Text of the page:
Orion, which rises in the E at nightfall and passes due S two hours after our map times, rules a star-spangled evening sky that more than compensates for the fact that our only bright planets are visible before dawn. The Moon is also conspicuous at present, reaching its full phase at 02:25 GMT on the 2nd, only four hours after it is at its closest point for the whole of 2018. As the best so-called “supermoon” of the year, it appears 17% wider than it does at its farthest.
The reliable Geminids meteor shower has returned to our sky and, with the Moon as an unobtrusive waning crescent before dawn, we are in for a spectacular display of meteors over the coming week. Active between the 8th and 17th, the shower is expected to peak overnight on the 13th-14th, bringing more than 100 meteors an hour for an observer under perfect skies.
The Summer Triangle of Vega, Deneb and Altair is dominating the high SW sky as our long December nights begin, while the smaller and less impressive Square of Pegasus is just as high in the SE. By our map times, the Square has shifted to the SW and the striking form of Orion is climbing in the ESE.
Muck Rack makes it simple to find people, tweets, or articles that mention any name, keyword, company, hashtag etc. We've compiled this guide to help you make the most of your search.
Selecting a term
Start searching tweets, articles from media outlets, articles mentioned in tweets, journalists'
names, titles and bios with some suggested searches:
Companies or Topics (e.g. iPhone, Microsoft)
Phrases (e.g. "cloud computing") — use quotes to keep the terms together
Twitter handles (e.g. @username) — returns those who have mentioned or replied to
Names (e.g. "David Pogue")
Hashtags (e.g. #sxsw, #london2012)
Bio details (e.g. vegan, Olympics, father)
Muck Rack's Advanced Search allows for many boolean operators.
Find results that mention multiple specified terms, use AND or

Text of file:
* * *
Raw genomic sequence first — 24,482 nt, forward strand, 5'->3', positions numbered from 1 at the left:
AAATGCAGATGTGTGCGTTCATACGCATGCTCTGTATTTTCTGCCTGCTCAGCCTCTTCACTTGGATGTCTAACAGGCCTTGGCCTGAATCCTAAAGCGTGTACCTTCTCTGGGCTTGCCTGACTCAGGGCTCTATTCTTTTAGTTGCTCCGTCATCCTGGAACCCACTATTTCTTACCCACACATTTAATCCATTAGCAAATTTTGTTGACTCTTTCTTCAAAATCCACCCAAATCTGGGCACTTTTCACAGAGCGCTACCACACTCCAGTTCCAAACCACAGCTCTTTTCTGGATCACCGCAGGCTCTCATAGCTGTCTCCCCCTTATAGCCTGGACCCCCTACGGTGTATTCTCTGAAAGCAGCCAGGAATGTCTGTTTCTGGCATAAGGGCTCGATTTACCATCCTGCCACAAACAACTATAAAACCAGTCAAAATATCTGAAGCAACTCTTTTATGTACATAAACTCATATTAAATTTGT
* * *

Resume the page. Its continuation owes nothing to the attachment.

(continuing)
+. For example, ensure each result contains both Elon Musk and Mark Zuckerberg by
searching Musk AND Zuckerberg or Musk + Zuckerberg.
Use the operators OR or , to broaden your search when you'd like either of
multiple terms to appear in results. (This is the default behavior of our search when no operators
are used). For example, results will contain either cake or cookie by searching cake OR cookie or cake,cookie
Use NOT or - to subtract results from your search. For
example, searching Disney will yield results about the Walt Disney Company as well as Walt Disney
World Resort. To exclude mentions of Disney World, search for Disney -World or Disney
When using one of these operators with a phrase, enclose it in quotation marks. For example, you can
find results about smartphones excluding Apple's iPhone 4S by searching smartphone -"iPhone
Exact case matching or punctuation
If you're searching for a brand name or keyword that relies on specific punctuation marks or capitalization, you can
find results that match your exact query by adding matchcase: before the keyword you're searching for, like matchcase:E*TRADE .
Use parentheses to separate multiple
boolean phrases. For example, to find journalists talking about having fun in Disney World or
Disneyland, search for ("disney world" OR disneyland) AND fun.
An asterisk can be used to search for any variation of a root word truncated by the asterisk. For example, searching for admin* will return results for administrator, administration, administer, administered, etc.
A near operator is an AND operator where you can control the distance between the words. You can vary the distance the near operation uses by adding a forward slash and number (between 0-99) such as strawberries NEAR/10 "whipped cream", which means the strawberries must exist within 10 words of "whipped cream".